Courts continue to view “discovery on discovery” − or discovery requests seeking information related to counsel’s attempts to preserve, collect and search data − with skepticism. See Banks v. St. Francis Health Ctr., Inc., No. 15-cv-2602, 2015 WL 7451174, at *7-8 (D. Kan. Nov. 23, 2015). In denying such requests, the Banks court observed that “[r]outine discovery into [preservation and collection efforts] is ... strongly discouraged.”See Banks, 2015 WL 7451174, at *1, 3, 7-8 (quoting D. Kan.,Guidelines for Cases Involving Electronically Stored Information [ESI] (2015)).
The Banks plaintiff sought to compel responses to requests regarding information related to the defendant’s search terms, and the methods used to search certain devices and computer systems. Id. at *7. The plaintiff, who had asserted employment discrimination claims, pointed to the fact that the defendant had produced very few e-mails from the “key players” in the lawsuit, and claimed that this fact warranted “discovery on discovery.” Id .
The court denied the plaintiff’s motion to compel without prejudice stating that she would have to show “specific instances and examples from which the Court could reasonably conclude that Defendant did not make reasonable and adequate efforts to preserve or collect relevant information and thereby justify discovery concerning Defendant’s preservation and collection efforts.” Id. at *8. The court’s opinion was based both on the plaintiff’s failure to attempt to confer with the defendant prior to filing the motion and the lack of evidence to show that defendant’s discovery efforts were insufficient. Id.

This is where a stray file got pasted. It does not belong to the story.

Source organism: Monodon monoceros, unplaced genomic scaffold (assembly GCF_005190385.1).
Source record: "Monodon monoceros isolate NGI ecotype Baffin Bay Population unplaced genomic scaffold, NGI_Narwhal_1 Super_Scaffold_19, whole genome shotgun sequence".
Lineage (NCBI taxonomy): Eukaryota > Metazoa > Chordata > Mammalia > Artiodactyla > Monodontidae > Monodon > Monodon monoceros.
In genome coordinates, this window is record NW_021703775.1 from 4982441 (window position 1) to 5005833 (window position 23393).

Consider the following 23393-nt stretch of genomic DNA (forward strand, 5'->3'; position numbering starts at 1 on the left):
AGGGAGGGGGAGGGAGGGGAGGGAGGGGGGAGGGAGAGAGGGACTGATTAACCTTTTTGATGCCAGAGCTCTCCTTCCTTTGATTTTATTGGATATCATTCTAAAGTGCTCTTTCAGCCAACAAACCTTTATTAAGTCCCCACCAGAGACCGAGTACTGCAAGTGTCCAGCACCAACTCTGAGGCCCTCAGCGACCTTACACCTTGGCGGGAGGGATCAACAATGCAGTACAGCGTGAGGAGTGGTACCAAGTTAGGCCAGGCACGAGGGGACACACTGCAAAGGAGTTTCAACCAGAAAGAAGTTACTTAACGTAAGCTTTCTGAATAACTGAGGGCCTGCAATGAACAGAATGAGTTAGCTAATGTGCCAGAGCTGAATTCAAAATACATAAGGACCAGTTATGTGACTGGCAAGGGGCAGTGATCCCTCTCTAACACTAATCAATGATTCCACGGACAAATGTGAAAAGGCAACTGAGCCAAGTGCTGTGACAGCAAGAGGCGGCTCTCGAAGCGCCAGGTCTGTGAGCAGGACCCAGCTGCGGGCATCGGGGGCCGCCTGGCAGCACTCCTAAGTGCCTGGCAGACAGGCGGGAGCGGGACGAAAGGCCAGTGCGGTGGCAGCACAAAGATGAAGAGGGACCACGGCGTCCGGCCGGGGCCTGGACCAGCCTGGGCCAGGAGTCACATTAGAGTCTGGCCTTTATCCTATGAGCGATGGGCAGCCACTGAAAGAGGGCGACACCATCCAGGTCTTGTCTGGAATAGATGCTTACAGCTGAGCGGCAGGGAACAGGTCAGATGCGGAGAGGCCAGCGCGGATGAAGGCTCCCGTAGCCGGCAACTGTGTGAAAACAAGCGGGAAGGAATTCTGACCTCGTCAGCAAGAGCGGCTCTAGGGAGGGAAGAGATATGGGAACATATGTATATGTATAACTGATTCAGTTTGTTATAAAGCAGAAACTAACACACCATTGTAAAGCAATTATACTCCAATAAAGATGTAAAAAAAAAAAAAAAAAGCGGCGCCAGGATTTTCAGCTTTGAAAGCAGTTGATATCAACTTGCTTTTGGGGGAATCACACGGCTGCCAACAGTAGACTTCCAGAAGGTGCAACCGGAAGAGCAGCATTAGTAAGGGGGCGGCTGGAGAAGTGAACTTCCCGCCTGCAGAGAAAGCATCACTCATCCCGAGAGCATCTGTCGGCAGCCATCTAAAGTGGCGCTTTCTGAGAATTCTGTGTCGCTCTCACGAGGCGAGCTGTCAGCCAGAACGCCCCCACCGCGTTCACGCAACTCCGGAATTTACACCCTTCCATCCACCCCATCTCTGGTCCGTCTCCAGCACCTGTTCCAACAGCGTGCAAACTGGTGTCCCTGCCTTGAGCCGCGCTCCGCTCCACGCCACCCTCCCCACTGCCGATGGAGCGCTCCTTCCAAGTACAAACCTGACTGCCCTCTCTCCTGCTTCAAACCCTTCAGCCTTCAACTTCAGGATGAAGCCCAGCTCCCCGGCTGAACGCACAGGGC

Another point worth noting in this decision involves the Rule 34 requirement to state the form a party intends to use for producing ESI in response to document requests.See Banks, 2015 WL 7451174, at *5; and Fed. R. Civ. P. 34(b)(2)(D) (stating that “[i]f the responding party objects to a requested form [of ESI production] – or if no form was specified in the request – the party must state the form or forms it intends to use”). Here, the plaintiff requested that ESI be produced in native format with all metadata and attachments. Id. While the defendant objected to specific requests in its responses, it did not object to the requested format of the production. Id. Because the defendant did not object and had produced other documents in native format, the court held that the defendant must produce the information in the format requested by the plaintiff. Id.
Banks is part of a growing group of courts that have denied parties’ efforts to seek “discovery on discovery” without compelling facts to support the inquiry. The case also serves as a reminder to producing parties to specify in their discovery responses the format in which the producing party wishes to produce ESI and object if the format requested is not the producing party’s preferred format.